This sounds like a Nancy Drew book in real life.
> He also knew the location of the container - in a secluded sea cave accessible only at low tide.
So they've been dealing with this mystery for almost 40 years and this guy knew where the problem was coming from the entire time?
It happens in Engineering all the time too, where you talk to the one user in ten-thousand who happens to have a keen eye for the exact sequence of events on the display, and their careful recitation of the sequence of frames on the display is enough for you to piece together the system state at the time of a failure.
It's rare that engineers talk to users, and it's probably equally rare for environmentalists to talk to individual farmers looking for information.
You can think of there being interaction and coordination graphs with the same nodes. Both are getting bigger (more nodes) and denser (more edges). But the interaction one is getting denser faster.
tl:dr 50/100 years ago it would have been harder to talk to the fisherman, but also way less trash in the ocean to ask about.
Until this became a big campaign with a point of contact and so forth, he probably had no hope of getting any real action, even if he had put it all together mentally and tried to harangue authorities into checking out his theory.
Just think of the patina, the history and the kudos. Perfect gift. I would buy one if I had a landline.
By which, the OP means "marijuana".
By which, the OP means "WEED".
What is damaging is the brute ugliness of modern materialism. We don't just use plastic to manufacture surgical tools, we use it to make plastic toy that we ship halfway round the world to give away with an equally repugnant 'happy meal' from McDonalds. Then we throw it away (hopefully into a bin) along with all its plastic wrapping.
That's not to say I don't agree with you - I massively support a ban on throw away plastic too (and more). I just think we need to be careful about demonising plastic as a material.
Quickly, distributor countries would solve garbage problem as every country returns plastic, metal, tires, etc that is not biodegradable/recycable. As we saw, some countries absolutely does not want to deal with the garbage from other countries that goods are shipped to. They know it costs so much to deal with that it's better for other countries to internalise the cost.
You would still have your plastic benefits and without worrying about the impact on environment.
It would be impossible to say, without knowing the numbers - both of damage, as well as constructive, healing, or life-saving purposes.
For instance - think of all the things plastics have made possible, that no other material is capable of (or works as well). I'm thinking things like medical implants, as well as more mundane things like adhesives and tapes, and products based on those - for instance, how much infection have bandaids helped to prevent?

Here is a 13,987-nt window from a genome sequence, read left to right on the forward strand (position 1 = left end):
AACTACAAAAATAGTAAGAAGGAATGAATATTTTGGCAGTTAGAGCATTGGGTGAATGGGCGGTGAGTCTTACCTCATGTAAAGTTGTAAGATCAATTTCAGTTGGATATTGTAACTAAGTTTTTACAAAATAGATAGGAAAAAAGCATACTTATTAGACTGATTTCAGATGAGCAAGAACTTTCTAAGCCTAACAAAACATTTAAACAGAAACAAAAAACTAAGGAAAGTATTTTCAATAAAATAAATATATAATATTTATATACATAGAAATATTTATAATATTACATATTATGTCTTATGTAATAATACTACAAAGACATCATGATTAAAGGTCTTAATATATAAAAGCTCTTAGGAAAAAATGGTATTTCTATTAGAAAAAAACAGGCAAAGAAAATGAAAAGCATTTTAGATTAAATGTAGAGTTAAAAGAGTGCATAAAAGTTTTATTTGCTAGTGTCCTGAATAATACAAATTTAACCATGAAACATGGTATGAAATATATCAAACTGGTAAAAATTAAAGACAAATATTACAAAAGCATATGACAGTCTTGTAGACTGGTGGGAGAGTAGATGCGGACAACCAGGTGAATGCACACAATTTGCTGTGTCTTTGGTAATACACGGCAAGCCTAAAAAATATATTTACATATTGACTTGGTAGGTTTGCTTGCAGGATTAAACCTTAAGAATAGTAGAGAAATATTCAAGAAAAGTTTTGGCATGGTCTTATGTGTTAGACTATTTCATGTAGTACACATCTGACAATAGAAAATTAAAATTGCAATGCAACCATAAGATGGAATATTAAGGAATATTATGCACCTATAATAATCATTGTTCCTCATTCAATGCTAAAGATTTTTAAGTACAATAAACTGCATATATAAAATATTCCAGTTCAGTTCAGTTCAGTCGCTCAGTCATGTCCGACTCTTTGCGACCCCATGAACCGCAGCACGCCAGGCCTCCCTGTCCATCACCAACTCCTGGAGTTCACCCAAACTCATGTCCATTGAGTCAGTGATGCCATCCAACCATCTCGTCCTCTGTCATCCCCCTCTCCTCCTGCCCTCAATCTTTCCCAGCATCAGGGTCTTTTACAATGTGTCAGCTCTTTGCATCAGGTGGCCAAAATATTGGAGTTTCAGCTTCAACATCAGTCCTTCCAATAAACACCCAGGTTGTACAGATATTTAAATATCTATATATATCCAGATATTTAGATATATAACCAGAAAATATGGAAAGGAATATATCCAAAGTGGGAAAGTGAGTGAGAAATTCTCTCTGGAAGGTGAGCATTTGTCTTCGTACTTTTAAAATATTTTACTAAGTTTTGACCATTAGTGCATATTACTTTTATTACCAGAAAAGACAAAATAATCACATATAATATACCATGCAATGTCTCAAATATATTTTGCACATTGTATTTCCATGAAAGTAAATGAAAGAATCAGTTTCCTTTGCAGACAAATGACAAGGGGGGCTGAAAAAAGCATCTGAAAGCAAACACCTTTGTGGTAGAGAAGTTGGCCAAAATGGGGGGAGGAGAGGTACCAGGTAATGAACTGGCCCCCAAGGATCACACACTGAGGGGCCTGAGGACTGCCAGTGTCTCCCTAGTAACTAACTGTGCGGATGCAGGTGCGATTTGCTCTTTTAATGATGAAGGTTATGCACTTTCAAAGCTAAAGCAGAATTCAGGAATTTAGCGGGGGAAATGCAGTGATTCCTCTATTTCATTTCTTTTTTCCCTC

Then there's clothing, automotive interiors lessening injury in accidents, as well as use as a material that is lighter weight to lower fuel consumption for a variety of vehicles, among other uses.
I don't think you can paint plastics completely in a terrible light, just like you can't nuclear radiation, and any number of other things.
At worst, they are all double-edged swords, and we must as a species either decide to get rid of them entirely, or learn to use them properly. In the case of plastics, I doubt that the former will be the route we take for a variety of reasons - mainly though because their benefits seem to far outweigh their detriments (unless and until we have hard numbers for both, though, that's as unsupported as your original proposed claim - but it seems like that's what we've mostly decided).
So we need to learn how to better process and manufacture them, how to better manage their shipping and transportation, and how we dispose or recycle them (whatever that ultimately means).
So it's a question of ultimate values.
However, I think we should be seriously be considering a cap-and-trade approach to managing it.
This could also be a tool to get corporations to use recycled material effectively. Post-consumer recycled material could either not count against the quota, or could be counted at a different rate than "virgin" plastic.
The real problem is that people don't seem to appreciate just how amazingly durable plastics are (or the companies try to dissuade that in order to ensure their revenue stream...), and instead waste them carelessly.
Well, given the vast range of utility and the fact that plastics have been in use for over 3000 years, probably (both the word “plastics” as a label for them and fully synthetic plastics are early 20th century inventions, though.)
That's just not very likely to happen from a basic chemistry point of view.